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Rivian’s second swing at its EV utility vehicle trims the fat and is all the better for it

Good stuff

Sharp design. Chock full of capability. Plenty of utility

Bad stuff

Over-reliance on digital functions. Steep learning curve. Strictly for big spenders

Overview

What is it?

It’s the Rivian R1S, the off-road-ready SUV from the young EV automaker. This is the second-gen vehicle from the plucky startup, and as such, there was ample opportunity to trim the fat at the manufacturing level. A more streamlined assembly with fewer redundant parts makes the new R1S more mechanically and computationally efficient, easier to service and - for Rivian - cheaper to make. The result is a capable EV family hauler with loads of notable updates throughout.

Alright, so what’s new?

You ever get a second crack at something and end up re-doing basically everything? That’s pretty much the case here. You wouldn’t know just by looking at it, but Rivian’s gone in and reengineered the SUV from inside out, ditching redundant hardware and ECUs, adding new battery packs for better range, updating the R1S’s cameras and sensors, and even adding a new power option. And that’s just the hardware.

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More power then?

You bet, though mostly in the higher configs. To start, it should be noted that regardless of powertrain, all R1Ses are AWD. The base R1S retains its dual motor setup which produces 533hp and 610 lb ft of torque, and the same goes for the performance dual motor, still delivering 665hp and 829 lb ft.

Rivian’s all new offering is a tri-motor setup, placing two motors on the rear axle and one up front, laying down 850hp and 1,102 lb ft of torque, more powerful than the formerly superior quad motor setup. This is sub 3-second 0 to 60 mph territory, by the way. Lastly, Rivian’s quad-motor isn’t going anywhere. This setup now puts out 1,025hp and 1,198 lb ft of torque. We’re now in power numbers so high they could reference Richard I’s battle with Philip Augustus at Gisors.

Sigh. So nerdy.

Oh we haven’t even started. Let’s talk about computers! The number of ECUs from the previous R1S has been reduced from 17 to just 7, freeing up a mile and a half’s worth of wiring. The new streamlined setup is more efficient, allowing for more computationally heavy systems like Rivian’s autonomy platform, which also gets some massive upgrades.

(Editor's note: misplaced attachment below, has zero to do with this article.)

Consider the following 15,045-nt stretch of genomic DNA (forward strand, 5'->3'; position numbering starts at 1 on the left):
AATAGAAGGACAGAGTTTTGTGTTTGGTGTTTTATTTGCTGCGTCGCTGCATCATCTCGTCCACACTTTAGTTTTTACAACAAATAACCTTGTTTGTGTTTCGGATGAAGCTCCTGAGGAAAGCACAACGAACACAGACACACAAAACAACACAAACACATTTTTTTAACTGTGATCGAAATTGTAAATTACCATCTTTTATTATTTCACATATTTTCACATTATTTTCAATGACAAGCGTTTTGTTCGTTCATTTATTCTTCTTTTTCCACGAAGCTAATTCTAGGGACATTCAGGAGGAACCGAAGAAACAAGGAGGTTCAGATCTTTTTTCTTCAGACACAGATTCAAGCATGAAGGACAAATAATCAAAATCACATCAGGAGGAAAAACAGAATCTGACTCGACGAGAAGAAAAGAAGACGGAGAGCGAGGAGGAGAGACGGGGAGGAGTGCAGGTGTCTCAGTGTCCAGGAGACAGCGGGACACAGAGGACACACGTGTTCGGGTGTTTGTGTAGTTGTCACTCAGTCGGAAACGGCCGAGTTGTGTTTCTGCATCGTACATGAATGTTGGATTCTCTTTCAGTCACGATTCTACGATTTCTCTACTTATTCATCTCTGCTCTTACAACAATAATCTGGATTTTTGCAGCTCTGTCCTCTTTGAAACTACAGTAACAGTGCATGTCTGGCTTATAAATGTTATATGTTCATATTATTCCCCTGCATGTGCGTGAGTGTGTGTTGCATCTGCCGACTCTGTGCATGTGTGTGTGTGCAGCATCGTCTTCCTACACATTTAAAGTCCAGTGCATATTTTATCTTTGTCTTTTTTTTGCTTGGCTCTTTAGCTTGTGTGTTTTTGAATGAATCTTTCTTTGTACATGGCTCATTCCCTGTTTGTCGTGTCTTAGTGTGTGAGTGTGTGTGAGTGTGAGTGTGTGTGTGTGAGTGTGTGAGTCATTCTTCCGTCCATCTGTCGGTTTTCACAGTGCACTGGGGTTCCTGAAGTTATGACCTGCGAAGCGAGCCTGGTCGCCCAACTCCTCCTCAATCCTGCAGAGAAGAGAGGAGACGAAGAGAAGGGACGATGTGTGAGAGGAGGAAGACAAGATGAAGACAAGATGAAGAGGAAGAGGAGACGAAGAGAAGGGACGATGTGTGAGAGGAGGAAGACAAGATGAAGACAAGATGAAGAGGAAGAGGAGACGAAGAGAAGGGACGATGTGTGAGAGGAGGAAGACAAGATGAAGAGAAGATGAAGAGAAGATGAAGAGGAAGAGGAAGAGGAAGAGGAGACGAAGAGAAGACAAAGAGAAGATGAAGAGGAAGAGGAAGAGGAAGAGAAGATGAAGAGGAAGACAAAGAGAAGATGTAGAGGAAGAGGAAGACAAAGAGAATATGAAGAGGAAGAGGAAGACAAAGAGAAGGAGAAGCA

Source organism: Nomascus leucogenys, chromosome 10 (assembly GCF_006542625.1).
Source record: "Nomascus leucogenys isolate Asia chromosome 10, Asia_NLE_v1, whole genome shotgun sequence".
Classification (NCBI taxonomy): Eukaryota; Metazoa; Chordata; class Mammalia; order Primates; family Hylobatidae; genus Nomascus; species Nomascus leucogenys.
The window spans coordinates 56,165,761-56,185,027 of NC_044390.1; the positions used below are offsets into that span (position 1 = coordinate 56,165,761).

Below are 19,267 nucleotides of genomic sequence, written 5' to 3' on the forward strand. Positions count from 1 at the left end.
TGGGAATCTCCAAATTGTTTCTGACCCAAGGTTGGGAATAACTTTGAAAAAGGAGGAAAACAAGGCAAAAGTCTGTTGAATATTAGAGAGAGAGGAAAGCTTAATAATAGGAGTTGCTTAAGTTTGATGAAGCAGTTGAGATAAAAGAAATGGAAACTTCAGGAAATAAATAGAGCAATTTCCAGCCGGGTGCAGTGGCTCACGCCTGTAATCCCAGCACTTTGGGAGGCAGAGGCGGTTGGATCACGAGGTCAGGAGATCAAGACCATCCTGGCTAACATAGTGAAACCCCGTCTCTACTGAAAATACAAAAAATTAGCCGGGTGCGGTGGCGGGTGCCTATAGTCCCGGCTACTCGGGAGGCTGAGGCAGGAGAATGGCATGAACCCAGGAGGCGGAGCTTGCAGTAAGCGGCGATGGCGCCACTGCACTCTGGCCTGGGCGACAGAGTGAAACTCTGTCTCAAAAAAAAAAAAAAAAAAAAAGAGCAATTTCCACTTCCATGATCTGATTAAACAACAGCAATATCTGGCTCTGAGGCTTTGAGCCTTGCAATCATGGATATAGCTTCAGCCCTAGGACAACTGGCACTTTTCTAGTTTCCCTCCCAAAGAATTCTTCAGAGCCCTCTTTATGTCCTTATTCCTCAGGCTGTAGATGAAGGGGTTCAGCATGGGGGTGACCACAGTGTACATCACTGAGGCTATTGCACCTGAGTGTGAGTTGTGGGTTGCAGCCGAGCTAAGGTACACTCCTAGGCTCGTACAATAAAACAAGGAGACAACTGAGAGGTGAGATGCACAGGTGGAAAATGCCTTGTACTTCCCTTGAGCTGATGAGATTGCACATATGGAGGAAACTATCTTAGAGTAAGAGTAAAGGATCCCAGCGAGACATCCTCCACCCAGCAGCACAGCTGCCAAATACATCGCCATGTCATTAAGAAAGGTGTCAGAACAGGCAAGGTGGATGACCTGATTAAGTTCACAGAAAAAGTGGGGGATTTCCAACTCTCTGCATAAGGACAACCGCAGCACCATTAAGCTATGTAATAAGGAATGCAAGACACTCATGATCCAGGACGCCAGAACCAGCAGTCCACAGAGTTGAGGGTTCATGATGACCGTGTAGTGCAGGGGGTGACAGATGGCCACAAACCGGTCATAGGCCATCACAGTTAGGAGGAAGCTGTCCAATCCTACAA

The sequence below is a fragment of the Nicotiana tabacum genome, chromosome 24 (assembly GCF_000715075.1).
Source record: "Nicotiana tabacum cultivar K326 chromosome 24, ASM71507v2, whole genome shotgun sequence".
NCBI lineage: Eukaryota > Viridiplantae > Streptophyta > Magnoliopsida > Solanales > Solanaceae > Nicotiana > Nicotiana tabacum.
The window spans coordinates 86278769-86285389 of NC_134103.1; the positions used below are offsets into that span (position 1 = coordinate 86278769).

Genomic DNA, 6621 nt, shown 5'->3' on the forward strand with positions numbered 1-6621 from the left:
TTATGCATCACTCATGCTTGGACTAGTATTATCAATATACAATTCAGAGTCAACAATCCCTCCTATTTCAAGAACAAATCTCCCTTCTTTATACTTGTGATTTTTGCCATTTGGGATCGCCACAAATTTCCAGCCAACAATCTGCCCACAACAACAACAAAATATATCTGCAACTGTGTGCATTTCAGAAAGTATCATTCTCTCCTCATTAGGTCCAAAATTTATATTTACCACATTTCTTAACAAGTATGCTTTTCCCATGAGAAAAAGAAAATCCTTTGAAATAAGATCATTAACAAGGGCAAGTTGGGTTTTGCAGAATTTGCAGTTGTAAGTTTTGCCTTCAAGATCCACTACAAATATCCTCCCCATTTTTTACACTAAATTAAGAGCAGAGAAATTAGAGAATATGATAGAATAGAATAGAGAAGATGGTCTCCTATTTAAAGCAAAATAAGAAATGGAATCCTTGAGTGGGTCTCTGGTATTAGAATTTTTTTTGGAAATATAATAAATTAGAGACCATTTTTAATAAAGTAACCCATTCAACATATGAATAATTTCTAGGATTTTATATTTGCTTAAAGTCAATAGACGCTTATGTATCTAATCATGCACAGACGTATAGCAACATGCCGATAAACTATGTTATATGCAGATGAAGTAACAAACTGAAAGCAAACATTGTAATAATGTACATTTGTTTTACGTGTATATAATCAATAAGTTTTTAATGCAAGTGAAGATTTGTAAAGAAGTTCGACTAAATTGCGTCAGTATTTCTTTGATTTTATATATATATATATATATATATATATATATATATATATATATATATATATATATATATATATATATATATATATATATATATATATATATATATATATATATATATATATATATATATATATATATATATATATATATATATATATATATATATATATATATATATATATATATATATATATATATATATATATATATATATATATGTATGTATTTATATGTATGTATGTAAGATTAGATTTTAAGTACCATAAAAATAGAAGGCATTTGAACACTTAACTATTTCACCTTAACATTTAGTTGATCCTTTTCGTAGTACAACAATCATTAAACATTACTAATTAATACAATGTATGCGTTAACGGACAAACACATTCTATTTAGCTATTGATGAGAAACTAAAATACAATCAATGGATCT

The autonomous functions now have ten times the computing power, supported by superior hardware like HD cameras with eight times the megapixels as before, and the latest radar emitters. This means the R1S can see farther ahead, can provide 360-degrees of awareness and now has high-res blind spot cameras that throw up a feed on the driver display when the turn signal is engaged.

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All these systems allow for a robust hands-on drive assist mode that can facilitate automatic lane changes and assisted highway driving, while remaining open to future functions via upgrade. For entertainment and convenience purposes, there’s integrated Apple Music that jives with the R1S’s spatial audio provided by the Dolby Atmos sound system.

What rivals ruffle Rivian?

The R1S is in a unique position that there are few direct challengers to its territory, specifically, all-electric off-road luxury, though it’s just a matter of time before that changes. Indeed, Jeep’s recently-announced Wagoneer S EV purports to be the biggest threat to the R1S when it comes to venturing beyond the pavement. On the road, there’s a number of challengers for EV luxury people-hauling such as the Tesla Model X, Cadillac’s Lyriq, and the Volvo EX90 that we’re all still waiting for.

What's the verdict?

An astonishing electric SUV that's fully capable across all surfaces. But there's a (literal) high price to pay

The Rivian R1S is an astonishing vehicle if you keep in mind that it’s the more refined second go of a product from an EV startup, the kind of company that rarely produces a successful first one. In a vacuum, the EV SUV is more than capable of putting competitors, legacy automakers or otherwise, on edge.

Built from the start with a focus on off-roading, the R1S is fully capable of satisfying most granola-fueled adventures off the beaten path, with a multitude of drive modes that feel distinct from one another to provide the ideal behavior for a given situation, even if it’s just horsing around.

While on the road, the improvements to the R1S over the previous gen are palpable, a relief to upgrading early adopters and a boon to newcomers. Along with that comes a number of thoughtful details and conveniences for just about every situation, be it casual commuting, trailer-dragging or spending the weekend out in the rough.

Though its clean-slate approach to car design has been a benefit in most areas, the lack of experience or even outright doggedness to its Silicon Vally-esque startup mentality also manifests as hinderances in a few though important ways. Most notable is the reliance on the touchscreen for just about every function, making even the most simple adjustments a tedious, over-engineered exercise.

The increased price also keeps the R1S in precious luxury status symbol territory, out of reach of anyone who didn’t strike when the bitcoin was hot, further cementing itself as a “techbro” plaything, something the ostensibly more attainable R2 hopes to resolve, so long as the company, in rocky EV startup seas, can weather the storm until then. 

With that said, anyone with deep NFT wallets and a family to take to coding camp would do well to give the R1S careful consideration. It’s the rugged, tech-forward off-roading EV disruptor that’s a perfect fit for its particular brand of customer, and a very intriguing proposition for the rest of us.

The Rivals

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